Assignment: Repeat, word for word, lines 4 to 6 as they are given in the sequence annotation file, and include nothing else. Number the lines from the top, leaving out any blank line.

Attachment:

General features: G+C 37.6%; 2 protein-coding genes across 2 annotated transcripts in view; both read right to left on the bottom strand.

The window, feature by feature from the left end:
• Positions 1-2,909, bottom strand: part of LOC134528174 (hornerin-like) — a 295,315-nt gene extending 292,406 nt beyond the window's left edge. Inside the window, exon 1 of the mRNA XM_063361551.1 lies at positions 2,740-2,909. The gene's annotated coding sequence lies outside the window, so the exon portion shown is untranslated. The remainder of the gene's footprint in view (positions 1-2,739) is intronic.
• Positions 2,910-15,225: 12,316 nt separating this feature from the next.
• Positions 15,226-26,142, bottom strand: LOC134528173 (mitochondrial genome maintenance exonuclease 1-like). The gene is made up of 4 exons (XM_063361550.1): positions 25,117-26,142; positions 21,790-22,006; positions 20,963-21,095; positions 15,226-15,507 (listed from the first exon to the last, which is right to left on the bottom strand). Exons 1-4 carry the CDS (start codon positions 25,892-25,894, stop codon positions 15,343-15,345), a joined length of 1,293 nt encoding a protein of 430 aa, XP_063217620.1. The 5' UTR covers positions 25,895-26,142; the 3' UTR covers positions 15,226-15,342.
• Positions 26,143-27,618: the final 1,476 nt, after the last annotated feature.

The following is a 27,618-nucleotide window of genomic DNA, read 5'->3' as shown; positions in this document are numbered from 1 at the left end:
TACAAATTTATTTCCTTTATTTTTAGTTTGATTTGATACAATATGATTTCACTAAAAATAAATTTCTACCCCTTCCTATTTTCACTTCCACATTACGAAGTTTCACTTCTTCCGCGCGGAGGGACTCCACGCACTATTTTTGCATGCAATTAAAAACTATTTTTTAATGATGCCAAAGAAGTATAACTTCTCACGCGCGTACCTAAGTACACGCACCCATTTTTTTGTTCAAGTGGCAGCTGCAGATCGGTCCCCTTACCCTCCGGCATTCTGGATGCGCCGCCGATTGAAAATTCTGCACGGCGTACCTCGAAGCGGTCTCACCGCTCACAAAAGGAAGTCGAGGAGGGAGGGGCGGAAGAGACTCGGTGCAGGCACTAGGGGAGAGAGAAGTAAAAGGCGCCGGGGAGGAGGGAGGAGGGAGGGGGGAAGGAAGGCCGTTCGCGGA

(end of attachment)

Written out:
• Positions 2,910-15,225: 12,316 nt separating this feature from the next.
• Positions 15,226-26,142, bottom strand: LOC134528173 (mitochondrial genome maintenance exonuclease 1-like). The gene is made up of 4 exons (XM_063361550.1): positions 25,117-26,142; positions 21,790-22,006; positions 20,963-21,095; positions 15,226-15,507 (listed from the first exon to the last, which is right to left on the bottom strand). Exons 1-4 carry the CDS (start codon positions 25,892-25,894, stop codon positions 15,343-15,345), a joined length of 1,293 nt encoding a protein of 430 aa, XP_063217620.1. The 5' UTR covers positions 25,895-26,142; the 3' UTR covers positions 15,226-15,342.
• Positions 26,143-27,618: the final 1,476 nt, after the last annotated feature.